I had typed out a verbose introduction to this post about how I love to collect beautiful editions of classic novels by searching out bargains at used and remaindered book stores but, like an idiot, I managed to lose it all. I don’t have the energy to retype it, however, so you will have to wait for that part of the story.
The gist is that I have a copy of Willa Cather’s My Antonia in my collection and was recently inspired to read it. I am glad I did as it was a lyrical and beautiful work. (Death Comes for the Archbishop is on the TBR pile)
It was, however, one of those books I have a hard time reviewing. I was just swept up in the writing and the story and I really didn’t think about what I might say or write when I was done. I just enjoyed reading it. Since I have allowed several weeks to elapse since I finished it, I feel even less confident I can capture the beauty of this book. Let me venture a short description . . .
The title character is Antonia Shimerda, a Bohemian immigrant transplanted with her family to frontier Nebraska. The narrator, however, is not Antonia – as evidenced by the “My” of the title – but Jim Burden, a native Virginian sent to live with his grandparents in Nebraska when his parents die. The introduction sets up Jim’s reflections on Antonia by having two friends meet on a train and start reminiscing about their childhood in Nebraska. The anonymous author in the introduction asks the adult Jim to write down his memories of Antonia. The rest of the story is his story.
There are two things to note about the book: its wonderful descriptions of the landscape and life on the frontier; and its capturing of the emotions of the characters. Here is an early example of both (Jim is describing his trip from the train to his grandparents farm):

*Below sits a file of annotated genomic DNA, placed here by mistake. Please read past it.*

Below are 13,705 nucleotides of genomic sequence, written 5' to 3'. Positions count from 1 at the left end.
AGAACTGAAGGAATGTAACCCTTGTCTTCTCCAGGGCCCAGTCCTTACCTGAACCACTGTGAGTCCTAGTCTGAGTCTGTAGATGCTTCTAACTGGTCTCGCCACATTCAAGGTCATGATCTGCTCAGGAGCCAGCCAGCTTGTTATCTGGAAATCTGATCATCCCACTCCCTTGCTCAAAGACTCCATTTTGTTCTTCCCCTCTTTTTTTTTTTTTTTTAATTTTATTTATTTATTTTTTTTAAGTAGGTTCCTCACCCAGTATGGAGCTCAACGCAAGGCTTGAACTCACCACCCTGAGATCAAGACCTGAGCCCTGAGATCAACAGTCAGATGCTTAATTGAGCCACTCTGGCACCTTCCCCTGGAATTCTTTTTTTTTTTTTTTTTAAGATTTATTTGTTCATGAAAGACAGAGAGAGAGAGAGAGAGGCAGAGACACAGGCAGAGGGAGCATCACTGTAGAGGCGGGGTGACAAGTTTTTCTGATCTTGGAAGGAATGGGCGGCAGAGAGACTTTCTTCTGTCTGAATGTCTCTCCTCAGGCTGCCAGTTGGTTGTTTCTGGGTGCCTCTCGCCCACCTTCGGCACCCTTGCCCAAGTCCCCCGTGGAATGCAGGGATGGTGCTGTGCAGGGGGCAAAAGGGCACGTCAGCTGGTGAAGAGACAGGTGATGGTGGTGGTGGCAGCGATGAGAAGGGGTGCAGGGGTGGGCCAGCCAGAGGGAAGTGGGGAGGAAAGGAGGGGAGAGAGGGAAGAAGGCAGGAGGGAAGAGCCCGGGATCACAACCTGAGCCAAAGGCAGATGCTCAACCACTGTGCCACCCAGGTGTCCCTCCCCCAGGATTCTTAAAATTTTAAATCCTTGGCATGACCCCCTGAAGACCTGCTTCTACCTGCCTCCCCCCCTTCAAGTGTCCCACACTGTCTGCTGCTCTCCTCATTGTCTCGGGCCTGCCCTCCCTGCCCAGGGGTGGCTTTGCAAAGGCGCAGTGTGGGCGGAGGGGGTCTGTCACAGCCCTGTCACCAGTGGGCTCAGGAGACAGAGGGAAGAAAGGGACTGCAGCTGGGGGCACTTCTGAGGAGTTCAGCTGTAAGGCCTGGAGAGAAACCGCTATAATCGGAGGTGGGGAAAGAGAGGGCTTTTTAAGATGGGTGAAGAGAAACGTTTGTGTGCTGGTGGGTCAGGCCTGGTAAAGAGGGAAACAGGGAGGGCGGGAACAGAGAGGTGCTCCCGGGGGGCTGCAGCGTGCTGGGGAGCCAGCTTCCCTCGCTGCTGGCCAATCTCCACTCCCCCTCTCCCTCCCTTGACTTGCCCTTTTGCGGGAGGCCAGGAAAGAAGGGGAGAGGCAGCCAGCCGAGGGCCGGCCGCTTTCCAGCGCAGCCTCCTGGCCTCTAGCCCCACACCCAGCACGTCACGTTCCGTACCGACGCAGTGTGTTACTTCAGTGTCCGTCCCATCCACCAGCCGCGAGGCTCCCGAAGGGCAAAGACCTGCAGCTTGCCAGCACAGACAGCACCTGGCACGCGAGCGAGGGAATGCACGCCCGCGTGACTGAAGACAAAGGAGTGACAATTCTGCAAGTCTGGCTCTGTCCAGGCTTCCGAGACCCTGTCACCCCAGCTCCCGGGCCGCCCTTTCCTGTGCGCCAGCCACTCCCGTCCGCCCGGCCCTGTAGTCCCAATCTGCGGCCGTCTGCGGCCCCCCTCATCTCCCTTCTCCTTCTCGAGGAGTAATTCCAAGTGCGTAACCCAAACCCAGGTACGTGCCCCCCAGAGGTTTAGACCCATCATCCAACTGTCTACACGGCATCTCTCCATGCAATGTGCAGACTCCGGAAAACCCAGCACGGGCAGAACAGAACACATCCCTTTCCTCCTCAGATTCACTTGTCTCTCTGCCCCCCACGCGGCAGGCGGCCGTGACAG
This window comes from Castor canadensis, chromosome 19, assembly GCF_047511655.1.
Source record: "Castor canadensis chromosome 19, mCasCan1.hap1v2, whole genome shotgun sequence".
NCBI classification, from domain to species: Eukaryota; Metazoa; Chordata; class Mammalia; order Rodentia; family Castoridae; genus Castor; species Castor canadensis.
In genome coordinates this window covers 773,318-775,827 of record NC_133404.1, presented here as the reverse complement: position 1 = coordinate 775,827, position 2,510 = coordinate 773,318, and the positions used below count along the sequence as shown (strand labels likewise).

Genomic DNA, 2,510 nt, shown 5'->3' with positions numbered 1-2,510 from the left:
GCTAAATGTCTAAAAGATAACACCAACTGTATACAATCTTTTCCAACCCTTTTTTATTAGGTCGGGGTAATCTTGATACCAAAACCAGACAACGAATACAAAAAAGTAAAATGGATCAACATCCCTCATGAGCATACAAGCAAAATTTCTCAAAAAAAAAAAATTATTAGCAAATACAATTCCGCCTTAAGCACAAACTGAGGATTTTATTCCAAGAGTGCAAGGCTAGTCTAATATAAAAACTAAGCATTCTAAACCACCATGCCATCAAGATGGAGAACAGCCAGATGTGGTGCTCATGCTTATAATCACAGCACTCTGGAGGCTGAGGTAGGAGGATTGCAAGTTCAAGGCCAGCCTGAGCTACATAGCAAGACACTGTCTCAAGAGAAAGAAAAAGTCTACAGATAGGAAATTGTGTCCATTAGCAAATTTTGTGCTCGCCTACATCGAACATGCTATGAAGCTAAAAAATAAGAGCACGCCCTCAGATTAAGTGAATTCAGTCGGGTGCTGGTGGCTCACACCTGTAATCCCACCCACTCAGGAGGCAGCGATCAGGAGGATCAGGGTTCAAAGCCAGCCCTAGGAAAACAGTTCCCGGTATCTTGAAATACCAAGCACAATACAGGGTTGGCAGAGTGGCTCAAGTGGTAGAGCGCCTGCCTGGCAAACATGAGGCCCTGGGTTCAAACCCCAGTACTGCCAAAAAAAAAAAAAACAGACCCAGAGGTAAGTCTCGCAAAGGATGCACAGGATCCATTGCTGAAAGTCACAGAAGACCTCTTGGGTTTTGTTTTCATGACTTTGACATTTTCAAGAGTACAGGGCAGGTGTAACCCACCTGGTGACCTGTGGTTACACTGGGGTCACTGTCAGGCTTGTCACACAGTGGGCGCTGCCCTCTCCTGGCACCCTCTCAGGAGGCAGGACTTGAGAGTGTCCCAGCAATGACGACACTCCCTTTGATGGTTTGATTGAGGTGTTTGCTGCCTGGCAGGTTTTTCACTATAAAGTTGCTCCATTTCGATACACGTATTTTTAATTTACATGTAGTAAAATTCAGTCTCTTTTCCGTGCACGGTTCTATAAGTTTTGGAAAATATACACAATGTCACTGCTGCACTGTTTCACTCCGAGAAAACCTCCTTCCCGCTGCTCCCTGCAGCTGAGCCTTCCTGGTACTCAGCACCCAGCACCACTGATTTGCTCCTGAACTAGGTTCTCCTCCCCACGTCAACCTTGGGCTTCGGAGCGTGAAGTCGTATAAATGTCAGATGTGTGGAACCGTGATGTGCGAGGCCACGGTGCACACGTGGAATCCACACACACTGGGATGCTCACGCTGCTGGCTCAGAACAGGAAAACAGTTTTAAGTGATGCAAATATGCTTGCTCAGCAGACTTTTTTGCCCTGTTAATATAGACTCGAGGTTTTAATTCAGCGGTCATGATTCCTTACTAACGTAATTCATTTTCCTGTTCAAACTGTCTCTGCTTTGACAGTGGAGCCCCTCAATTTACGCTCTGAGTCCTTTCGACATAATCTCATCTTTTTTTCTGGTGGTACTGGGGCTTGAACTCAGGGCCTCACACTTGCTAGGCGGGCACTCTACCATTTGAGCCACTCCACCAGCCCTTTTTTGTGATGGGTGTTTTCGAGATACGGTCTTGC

I tried to go to sleep, but the jolting made me bite my tongue, and I soon began to ache all over. When the straw settled down, I had a hard bed. Cautiously I slipped from under the buffalo hide, got up on my knees and peered over the side of the wagon. There seemed to be nothing to see; no fences, no creeks or trees, no hills or fields. If there was a road, I could not make it out in the faint starlight. There was nothing but land: not a country at all, but the material out of which countries are made. No, there was nothing but land–slightly undulating, I knew, because often our wheels ground against the brake as we went down into a hollow and lurched up again on the other side. I had the feeling that the world was left behind, that we had got over the edge of it, and were outside man’s jurisdiction. I had never before looked up at the sky when there was not a familiar mountain ridge against it. But this was the complete dome of heaven, all there was of it. I did not believe that my dead father and mother were watching me from up there; they would still be looking for me at the sheep-fold down by the creek, or along the white road that led to the mountain pastures. I had left even their spirits behind me. The wagon jolted on, carrying me I knew not whither. I don’t think I was homesick. If we never arrived anywhere, it did not matter. Between that earth and that sky I felt erased, blotted out. I did not say my prayers that night: here, I felt, what would be would be.
You might say that Cather captures the interior and exterior landscapes; the physical and emotional terrain. This allows her to create – or perhaps recreate – a full and believable world. This is one of the gifts of great literature: it allows us to see how others might have lived; to imagine the possibilities and contours of life outside of our own experiences.
I realize there are literary, historical, and even political issues involved (modernism, the idealized frontier, Cather’s suspected lesbianism, etc.) but I really just enjoyed it as a great story written with skill and artistry.